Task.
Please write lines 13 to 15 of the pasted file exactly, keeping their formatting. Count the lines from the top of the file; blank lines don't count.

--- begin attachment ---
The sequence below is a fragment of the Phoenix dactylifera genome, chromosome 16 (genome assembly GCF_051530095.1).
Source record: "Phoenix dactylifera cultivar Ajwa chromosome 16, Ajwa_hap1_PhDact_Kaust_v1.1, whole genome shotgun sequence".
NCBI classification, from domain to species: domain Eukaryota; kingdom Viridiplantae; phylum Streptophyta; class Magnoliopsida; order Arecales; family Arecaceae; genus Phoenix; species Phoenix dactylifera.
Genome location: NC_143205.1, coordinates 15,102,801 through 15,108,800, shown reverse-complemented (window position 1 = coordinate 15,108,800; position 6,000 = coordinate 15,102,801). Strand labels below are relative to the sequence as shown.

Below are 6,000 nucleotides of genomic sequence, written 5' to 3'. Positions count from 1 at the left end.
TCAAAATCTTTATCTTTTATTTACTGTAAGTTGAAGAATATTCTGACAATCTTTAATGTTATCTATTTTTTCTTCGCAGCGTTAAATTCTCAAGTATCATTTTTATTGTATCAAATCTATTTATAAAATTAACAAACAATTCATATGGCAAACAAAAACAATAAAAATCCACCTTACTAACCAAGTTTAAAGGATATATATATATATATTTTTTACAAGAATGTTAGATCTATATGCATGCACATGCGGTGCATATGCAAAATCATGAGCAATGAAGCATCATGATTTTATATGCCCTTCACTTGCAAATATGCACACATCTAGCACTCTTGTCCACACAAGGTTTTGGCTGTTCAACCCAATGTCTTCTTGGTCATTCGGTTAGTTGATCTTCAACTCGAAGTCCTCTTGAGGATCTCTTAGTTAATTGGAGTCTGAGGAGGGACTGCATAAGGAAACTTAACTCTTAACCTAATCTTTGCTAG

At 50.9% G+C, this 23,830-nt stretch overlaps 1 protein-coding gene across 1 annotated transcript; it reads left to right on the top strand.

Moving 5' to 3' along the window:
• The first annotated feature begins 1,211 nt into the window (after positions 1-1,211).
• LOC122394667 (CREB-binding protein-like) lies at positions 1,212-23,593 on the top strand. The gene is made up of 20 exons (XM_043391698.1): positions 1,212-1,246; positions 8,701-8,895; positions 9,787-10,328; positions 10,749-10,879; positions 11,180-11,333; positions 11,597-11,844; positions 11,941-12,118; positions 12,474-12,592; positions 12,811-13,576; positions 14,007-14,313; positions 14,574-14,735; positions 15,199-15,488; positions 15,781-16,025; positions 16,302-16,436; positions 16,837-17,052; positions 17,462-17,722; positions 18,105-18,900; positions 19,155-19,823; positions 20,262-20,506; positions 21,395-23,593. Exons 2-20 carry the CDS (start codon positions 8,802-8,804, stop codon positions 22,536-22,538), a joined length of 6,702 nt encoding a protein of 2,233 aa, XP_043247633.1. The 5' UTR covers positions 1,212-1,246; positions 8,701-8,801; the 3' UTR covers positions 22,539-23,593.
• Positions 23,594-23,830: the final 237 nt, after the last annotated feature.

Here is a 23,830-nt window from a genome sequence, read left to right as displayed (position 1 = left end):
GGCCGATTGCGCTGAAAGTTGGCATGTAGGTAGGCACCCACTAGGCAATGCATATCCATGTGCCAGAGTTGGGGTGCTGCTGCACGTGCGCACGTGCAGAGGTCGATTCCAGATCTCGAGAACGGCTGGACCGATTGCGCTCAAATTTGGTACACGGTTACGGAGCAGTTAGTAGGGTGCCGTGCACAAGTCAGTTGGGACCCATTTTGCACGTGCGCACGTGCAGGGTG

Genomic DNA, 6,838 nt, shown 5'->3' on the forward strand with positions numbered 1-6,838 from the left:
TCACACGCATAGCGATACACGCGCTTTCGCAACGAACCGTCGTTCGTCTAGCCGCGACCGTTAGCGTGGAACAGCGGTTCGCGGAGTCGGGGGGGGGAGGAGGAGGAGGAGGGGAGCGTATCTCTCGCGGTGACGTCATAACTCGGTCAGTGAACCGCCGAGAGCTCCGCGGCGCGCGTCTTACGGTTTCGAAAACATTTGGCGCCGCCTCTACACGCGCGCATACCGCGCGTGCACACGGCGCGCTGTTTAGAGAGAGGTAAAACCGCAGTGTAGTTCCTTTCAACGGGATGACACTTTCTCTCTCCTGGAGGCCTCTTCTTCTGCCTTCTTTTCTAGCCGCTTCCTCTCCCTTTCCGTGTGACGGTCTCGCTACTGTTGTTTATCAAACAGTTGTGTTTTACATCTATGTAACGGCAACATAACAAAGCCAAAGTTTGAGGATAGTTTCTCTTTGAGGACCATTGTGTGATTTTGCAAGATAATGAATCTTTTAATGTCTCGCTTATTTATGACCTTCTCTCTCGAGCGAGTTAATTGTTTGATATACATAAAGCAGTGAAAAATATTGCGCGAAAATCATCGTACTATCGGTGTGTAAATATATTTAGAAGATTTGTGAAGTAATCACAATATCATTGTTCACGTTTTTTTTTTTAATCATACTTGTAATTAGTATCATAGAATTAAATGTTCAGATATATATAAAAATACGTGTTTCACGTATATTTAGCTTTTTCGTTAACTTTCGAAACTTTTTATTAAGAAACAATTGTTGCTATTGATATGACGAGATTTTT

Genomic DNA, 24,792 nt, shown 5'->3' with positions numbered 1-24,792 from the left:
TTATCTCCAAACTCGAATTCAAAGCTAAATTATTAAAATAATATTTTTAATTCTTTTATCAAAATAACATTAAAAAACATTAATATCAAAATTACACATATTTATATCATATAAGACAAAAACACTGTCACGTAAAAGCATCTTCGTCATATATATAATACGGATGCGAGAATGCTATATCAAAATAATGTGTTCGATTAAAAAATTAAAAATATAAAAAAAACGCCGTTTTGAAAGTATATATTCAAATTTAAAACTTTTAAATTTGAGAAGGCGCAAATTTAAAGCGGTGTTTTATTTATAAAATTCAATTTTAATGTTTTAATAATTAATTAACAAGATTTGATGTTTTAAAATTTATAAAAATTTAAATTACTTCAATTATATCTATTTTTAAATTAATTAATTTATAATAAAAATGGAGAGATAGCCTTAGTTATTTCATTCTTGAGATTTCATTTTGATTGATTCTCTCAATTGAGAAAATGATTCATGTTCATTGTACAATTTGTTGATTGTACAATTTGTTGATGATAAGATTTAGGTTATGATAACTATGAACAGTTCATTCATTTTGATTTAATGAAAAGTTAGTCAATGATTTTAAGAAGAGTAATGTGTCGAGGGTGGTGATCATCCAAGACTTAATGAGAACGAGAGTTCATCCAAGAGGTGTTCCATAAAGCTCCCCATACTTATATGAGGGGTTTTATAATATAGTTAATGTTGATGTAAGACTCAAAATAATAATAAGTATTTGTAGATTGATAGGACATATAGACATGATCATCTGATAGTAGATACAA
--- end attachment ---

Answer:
GGCCGATTGCGCTGAAAGTTGGCATGTAGGTAGGCACCCACTAGGCAATGCATATCCATGTGCCAGAGTTGGGGTGCTGCTGCACGTGCGCACGTGCAGAGGTCGATTCCAGATCTCGAGAACGGCTGGACCGATTGCGCTCAAATTTGGTACACGGTTACGGAGCAGTTAGTAGGGTGCCGTGCACAAGTCAGTTGGGACCCATTTTGCACGTGCGCACGTGCAGGGTG

Genomic DNA, 6,838 nt, shown 5'->3' on the forward strand with positions numbered 1-6,838 from the left:
TCACACGCATAGCGATACACGCGCTTTCGCAACGAACCGTCGTTCGTCTAGCCGCGACCGTTAGCGTGGAACAGCGGTTCGCGGAGTCGGGGGGGGGAGGAGGAGGAGGAGGGGAGCGTATCTCTCGCGGTGACGTCATAACTCGGTCAGTGAACCGCCGAGAGCTCCGCGGCGCGCGTCTTACGGTTTCGAAAACATTTGGCGCCGCCTCTACACGCGCGCATACCGCGCGTGCACACGGCGCGCTGTTTAGAGAGAGGTAAAACCGCAGTGTAGTTCCTTTCAACGGGATGACACTTTCTCTCTCCTGGAGGCCTCTTCTTCTGCCTTCTTTTCTAGCCGCTTCCTCTCCCTTTCCGTGTGACGGTCTCGCTACTGTTGTTTATCAAACAGTTGTGTTTTACATCTATGTAACGGCAACATAACAAAGCCAAAGTTTGAGGATAGTTTCTCTTTGAGGACCATTGTGTGATTTTGCAAGATAATGAATCTTTTAATGTCTCGCTTATTTATGACCTTCTCTCTCGAGCGAGTTAATTGTTTGATATACATAAAGCAGTGAAAAATATTGCGCGAAAATCATCGTACTATCGGTGTGTAAATATATTTAGAAGATTTGTGAAGTAATCACAATATCATTGTTCACGTTTTTTTTTTTAATCATACTTGTAATTAGTATCATAGAATTAAATGTTCAGATATATATAAAAATACGTGTTTCACGTATATTTAGCTTTTTCGTTAACTTTCGAAACTTTTTATTAAGAAACAATTGTTGCTATTGATATGACGAGATTTTT